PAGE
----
The economy of the Democratic Republic of the Congo - a nation endowed with vast potential wealth - has declined drastically since the mid-1980s. The war, which began in August 1998, has dramatically reduced national output and government revenue and has increased external debt. Foreign businesses have curtailed operations due to uncertainty about the outcome of the conflict, lack of infrastructure, and the difficult operating environment. The war has intensified the impact of such basic problems as an uncertain legal framework, corruption, raging inflation, and lack of openness in government economic policy and financial operations. A number of IMF and World Bank missions have met with the government to help it develop a coherent economic plan, and President KABILA has begun implementing reforms.
purchasing power parity - $32 billion (2001 est.)
GDP - real growth rate:
-4% (2001 est.)
GDP - per capita:
purchasing power parity - $590 (2001 est.)
GDP - composition by sector:
agriculture: 54%
industry: 9%
services: 37% (1999 est.)
Population below poverty line:
Household income or consumption by percentage share:
lowest 10%: NA%
highest 10%: NA%
Inflation rate (consumer prices):
358% (2001 est.)
Labor force:
14.51 million (1993 est.)
Labor force - by occupation:
agriculture 65%, industry 16%, services 19% (1991 est.)
Unemployment rate:
revenues: $269 million
expenditures: $244 million, including capital expenditures of $24 million
mining (diamonds, copper, zinc), mineral processing, consumer products (including textiles, footwear, cigarettes, processed foods and beverages), cement
Industrial production growth rate:
Electricity - production:
5.268 billion kWh (1999)
Electricity - production by source:
fossil fuel: 2%
hydro: 98%
other: 0% (1999)
nuclear: 0%
Electricity - consumption:
4.55 billion kWh (1999)
Electricity - exports:
404 million kWh (1999)
Electricity - imports:
55 million kWh (1999)
Agriculture - products:
coffee, sugar, palm oil, rubber, tea, quinine, cassava (tapioca), palm oil, bananas, root crops, corn, fruits; wood products
$750 million f.o.b. (2001 est.)
Exports - commodities:
diamonds, copper, coffee, cobalt, crude oil
Exports - partners:
Benelux 62%, US 18%, South Africa, Finland, Italy (1999)
$1.024 billion f.o.b. (2001 est.)
Imports - commodities:
foodstuffs, mining and other machinery, transport equipment, fuels
Imports - partners:
South Africa 28%, Benelux 14%, Nigeria 9%, Kenya 7%, China (1999)
Debt - external:
$12.9 billion (2000 est.)
Economic aid - recipient:
$195.3 million (1995) (1995)
Congolese franc (CDF)
Currency code:
Exchange rates:
Congolese francs per US dollar - 305 (January 2002), 21.82 (2000), 4.02 (1999), 1.61 (1998), 1.31 (1997)
note: on 30 June 1998 the Congolese franc was introduced, replacing the new zaire
Fiscal year:
calendar year
Communications Congo, Democratic Republic of the
Telephones - main lines in use:
20,000 (2000)
Telephones - mobile cellular:
15,000 (2000)
Telephone system:
general assessment: poor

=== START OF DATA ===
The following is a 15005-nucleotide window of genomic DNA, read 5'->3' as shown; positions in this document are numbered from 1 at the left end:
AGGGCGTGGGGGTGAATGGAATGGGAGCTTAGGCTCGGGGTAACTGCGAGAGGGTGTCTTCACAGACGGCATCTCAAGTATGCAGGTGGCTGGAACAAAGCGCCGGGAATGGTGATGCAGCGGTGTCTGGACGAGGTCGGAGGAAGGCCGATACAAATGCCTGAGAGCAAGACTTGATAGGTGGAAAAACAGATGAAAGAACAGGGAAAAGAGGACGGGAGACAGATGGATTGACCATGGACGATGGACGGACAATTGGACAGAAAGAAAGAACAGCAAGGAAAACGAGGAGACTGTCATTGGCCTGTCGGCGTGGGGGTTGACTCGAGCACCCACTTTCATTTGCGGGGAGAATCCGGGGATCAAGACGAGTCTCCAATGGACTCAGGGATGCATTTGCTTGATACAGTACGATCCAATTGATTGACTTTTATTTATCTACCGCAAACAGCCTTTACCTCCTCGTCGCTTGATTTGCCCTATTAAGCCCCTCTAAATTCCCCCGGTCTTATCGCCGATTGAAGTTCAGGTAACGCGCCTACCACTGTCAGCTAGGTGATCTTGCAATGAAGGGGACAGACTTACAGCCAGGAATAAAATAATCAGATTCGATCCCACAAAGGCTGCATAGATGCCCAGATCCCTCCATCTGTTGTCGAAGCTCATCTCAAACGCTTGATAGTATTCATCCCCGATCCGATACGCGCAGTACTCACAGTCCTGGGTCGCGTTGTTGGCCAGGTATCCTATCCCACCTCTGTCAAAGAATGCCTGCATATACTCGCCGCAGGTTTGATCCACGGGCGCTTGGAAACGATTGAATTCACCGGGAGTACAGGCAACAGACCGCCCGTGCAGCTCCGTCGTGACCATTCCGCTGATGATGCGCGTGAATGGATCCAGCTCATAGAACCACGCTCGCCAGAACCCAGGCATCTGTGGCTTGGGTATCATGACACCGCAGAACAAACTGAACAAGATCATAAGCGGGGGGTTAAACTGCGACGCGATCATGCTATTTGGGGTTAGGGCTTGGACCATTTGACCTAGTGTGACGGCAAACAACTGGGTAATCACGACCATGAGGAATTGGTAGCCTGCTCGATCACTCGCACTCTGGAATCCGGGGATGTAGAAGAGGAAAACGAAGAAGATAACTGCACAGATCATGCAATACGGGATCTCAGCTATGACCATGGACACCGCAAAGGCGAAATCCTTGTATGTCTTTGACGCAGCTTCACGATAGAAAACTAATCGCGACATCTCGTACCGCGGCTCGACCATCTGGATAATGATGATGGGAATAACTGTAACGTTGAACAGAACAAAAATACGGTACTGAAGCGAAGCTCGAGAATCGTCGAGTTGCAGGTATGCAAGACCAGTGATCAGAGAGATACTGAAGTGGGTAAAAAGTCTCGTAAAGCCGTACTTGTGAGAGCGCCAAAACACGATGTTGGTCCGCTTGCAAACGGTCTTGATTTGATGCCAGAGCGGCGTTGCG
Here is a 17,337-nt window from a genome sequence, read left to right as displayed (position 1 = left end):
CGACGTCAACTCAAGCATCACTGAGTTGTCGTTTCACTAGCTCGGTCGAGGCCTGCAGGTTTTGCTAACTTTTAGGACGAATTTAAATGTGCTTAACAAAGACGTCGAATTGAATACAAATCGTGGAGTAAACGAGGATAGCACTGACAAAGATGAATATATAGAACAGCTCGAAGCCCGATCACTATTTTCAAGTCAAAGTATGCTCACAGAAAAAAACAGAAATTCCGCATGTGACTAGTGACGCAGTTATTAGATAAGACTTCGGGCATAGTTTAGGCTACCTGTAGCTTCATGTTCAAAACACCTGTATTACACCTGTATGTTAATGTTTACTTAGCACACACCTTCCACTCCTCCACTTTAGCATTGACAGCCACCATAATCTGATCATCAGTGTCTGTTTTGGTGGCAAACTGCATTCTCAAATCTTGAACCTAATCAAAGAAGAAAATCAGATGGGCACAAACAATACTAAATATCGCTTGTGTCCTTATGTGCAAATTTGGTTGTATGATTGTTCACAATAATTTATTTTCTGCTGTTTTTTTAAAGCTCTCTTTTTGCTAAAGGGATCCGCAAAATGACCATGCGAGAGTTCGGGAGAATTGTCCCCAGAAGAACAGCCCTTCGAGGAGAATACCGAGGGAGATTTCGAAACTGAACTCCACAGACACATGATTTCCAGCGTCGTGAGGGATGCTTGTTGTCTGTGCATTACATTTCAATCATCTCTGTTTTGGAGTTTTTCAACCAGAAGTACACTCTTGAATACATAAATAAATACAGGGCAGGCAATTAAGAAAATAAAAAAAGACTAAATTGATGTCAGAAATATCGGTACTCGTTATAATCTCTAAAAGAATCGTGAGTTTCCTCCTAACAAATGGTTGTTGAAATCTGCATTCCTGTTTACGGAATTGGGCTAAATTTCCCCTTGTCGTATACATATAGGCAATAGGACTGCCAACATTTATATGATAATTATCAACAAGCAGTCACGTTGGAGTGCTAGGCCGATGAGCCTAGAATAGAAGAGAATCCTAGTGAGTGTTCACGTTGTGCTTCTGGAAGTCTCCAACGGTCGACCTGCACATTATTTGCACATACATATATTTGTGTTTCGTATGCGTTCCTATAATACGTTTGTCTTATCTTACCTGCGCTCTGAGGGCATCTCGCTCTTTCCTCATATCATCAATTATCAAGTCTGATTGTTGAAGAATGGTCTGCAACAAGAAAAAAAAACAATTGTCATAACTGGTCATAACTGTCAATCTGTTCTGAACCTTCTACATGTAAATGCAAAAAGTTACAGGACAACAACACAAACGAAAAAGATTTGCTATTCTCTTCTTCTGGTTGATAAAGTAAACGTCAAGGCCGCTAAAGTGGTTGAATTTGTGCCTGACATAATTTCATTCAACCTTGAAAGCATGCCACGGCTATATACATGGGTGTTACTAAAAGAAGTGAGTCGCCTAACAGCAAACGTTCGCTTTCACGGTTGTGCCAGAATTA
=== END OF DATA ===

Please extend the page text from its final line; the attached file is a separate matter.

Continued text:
domestic: barely adequate wire and microwave radio relay service in and between urban areas; domestic satellite system with 14 earth stations
international: satellite earth station - 1 Intelsat (Atlantic Ocean)
Radio broadcast stations:
AM 3, FM 11, shortwave 2 (2001)
18.03 million (1997)
Television broadcast stations:
4 (2001)
6.478 million (1997)
Internet country code:
Internet Service Providers (ISPs):
1 (2001)
Internet users:
6,000 (2002)
Transportation Congo, Democratic Republic of the
total: 5,138 km
narrow gauge: 3,987 km 1.067-m gauge (858 km electrified); 125 km 1.000-m gauge; 1,026 km 0.600-m gauge
note: severely reduced route-distance in use because of damage to facilities by civil strife (2000 est.)
total: 157,000 km (including 30 km of expressways)(1996)
paved: NA km
unpaved: NA km
15,000 km (including the Congo and its tributaries, and unconnected lakes)
petroleum products 390 km
Ports and harbors:
Banana, Boma, Bukavu, Bumba, Goma, Kalemie, Kindu, Kinshasa, Kisangani, Matadi, Mbandaka
Merchant marine:
none (2002 est.)
232 (2001)
Airports - with paved runways:
total: 24
over 3,047 m: 4
2,438 to 3,047 m: 2
914 to 1,523 m: 2 (2002)
1,524 to 2,437 m: 16
Airports - with unpaved runways:
total: 205
1,524 to 2,437 m: 19
914 to 1,523 m: 95
under 914 m: 91 (2002)
1 (2002)
Military Congo, Democratic Republic of the
Military branches:
Army, Navy, Air Force, Special Security Battalion
Military manpower - availability:
males age 15-49: 11,996,175 (2002 est.)
Military manpower - fit for military service:
males age 15-49: 6,110,595 (2002 est.)
Military expenditures - dollar figure:
$250 million (FY97)
Military expenditures - percent of GDP:
4.6% (FY97)
Transnational Issues Congo, Democratic Republic of the
Disputes - international:
Democratic Republic of the Congo is in the grip of a civil war that has drawn in military forces from neighboring states, with Uganda and Rwanda supporting the rebel movements that occupy much of the eastern portion of the state; Tutsi, Hutu, and other conflicting ethnic groups, political rebels, and various government forces continue fighting in Great Lakes region, transcending the boundaries of Burundi, Democratic Republic of the Congo, Rwanda, and Uganda; most of the Congo River boundary with the Republic of the Congo is indefinite (no agreement has been reached on the division of the river or its islands, except in the Pool Malebo/Stanley Pool area)
Illicit drugs:
illicit producer of cannabis, mostly for domestic consumption; while rampant corruption and inadequate supervision leaves the banking system vulnerable to money laundering, the lack of a well-developed financial system limits the country's utility as a money-laundering center

This page was last updated on 19 March 2003